“Worker Intensification” Creates Wellness, Work-Life Balance Concerns

Sept. 30, 2011
A new survey indicates that a majority of workers in the United States are tasked to do more with less, which can have a negative impact on their wellness, benefits and work-life balance.

Sixty-two percent of American employees who responded to a survey from Workplace Options indicated that their employers are reacting to economic difficulties by postponing hiring, stretching resources and expecting additional work from each employee. Over half of respondents said they have taken on additional responsibilities at work because of the recession, with 70 percent saying they have done so with no pay increase.

"In times of economic uncertainty, a lot of the burden falls on workers. Employers are forced to make ends meet with fewer resources and turn to their staff for help," said Dean Debnam, Workplace Options CEO. "It's important for managers to recognize the size of their requests and the weight of added responsibilities for their employees."

The term commonly used to refer to these increasing demands is “worker intensification.” According to Workplace Options, a provider of work-life programs and employee benefits, worker intensification often occurs with little to no reward.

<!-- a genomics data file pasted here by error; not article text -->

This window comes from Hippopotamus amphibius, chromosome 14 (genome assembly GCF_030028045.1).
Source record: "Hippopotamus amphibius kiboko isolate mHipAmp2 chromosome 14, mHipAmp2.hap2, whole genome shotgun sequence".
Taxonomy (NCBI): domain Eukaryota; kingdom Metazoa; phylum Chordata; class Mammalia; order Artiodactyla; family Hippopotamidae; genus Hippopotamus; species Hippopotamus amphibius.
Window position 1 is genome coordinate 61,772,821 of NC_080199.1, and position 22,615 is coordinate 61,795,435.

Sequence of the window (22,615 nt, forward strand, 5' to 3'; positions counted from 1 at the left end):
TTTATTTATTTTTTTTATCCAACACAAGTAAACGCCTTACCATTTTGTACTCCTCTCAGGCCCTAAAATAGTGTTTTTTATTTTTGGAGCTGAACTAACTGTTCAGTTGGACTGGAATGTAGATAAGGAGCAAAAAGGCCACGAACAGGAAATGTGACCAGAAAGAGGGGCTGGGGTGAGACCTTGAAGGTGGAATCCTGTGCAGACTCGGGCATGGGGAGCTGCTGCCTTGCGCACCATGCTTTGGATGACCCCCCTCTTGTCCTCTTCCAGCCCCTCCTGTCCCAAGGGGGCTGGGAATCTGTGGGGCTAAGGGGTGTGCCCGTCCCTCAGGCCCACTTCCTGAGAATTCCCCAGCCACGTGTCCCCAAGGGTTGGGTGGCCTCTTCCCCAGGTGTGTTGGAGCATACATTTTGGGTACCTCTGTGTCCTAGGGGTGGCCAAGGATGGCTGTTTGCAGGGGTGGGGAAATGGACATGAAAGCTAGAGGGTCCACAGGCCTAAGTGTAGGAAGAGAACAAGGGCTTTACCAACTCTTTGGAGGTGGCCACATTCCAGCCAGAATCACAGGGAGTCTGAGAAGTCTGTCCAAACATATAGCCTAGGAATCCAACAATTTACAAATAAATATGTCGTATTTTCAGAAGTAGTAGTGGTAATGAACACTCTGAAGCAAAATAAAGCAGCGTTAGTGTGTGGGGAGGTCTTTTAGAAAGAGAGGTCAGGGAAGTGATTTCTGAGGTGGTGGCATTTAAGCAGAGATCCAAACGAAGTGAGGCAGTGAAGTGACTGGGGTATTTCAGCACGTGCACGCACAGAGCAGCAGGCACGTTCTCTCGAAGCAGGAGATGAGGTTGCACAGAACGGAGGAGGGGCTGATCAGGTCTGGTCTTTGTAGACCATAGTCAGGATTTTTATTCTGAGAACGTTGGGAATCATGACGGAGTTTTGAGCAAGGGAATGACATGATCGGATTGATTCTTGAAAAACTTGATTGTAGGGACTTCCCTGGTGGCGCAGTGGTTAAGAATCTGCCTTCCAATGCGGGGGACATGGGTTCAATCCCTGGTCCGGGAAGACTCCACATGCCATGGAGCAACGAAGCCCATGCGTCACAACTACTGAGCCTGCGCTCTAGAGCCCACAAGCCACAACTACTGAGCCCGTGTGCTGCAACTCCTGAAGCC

Balance and Benefits

Additional responsibilities usually mean extra hours at the office and a struggle to maintain work-life balance. About half of survey respondents (51 percent) said the increase in responsibilities has negatively affected their well-being, and 37 percent said they wouldn't be able to sustain their current workload long-term.

The survey results also show that 47 percent of workers said their employer reduced or eliminated some benefits or employee programs as a result of the recession. And 44 percent responded that the economic situation impacted the flexibility of their jobs, specifically the ability to work from home and schedule time off as needed. When workers have to clock longer hours at the office or take less time off, many are forced to make special, often expensive, arrangements for additional childcare or caregiving.

"Your company must make every effort to continue to encourage work-life balance and keep employees engaged, now more than ever," said Debnam. "If you start to cut benefits, add more responsibilities and offer no reward, it's highly likely that employees will be unproductive, unhappy and less loyal to their current employer."

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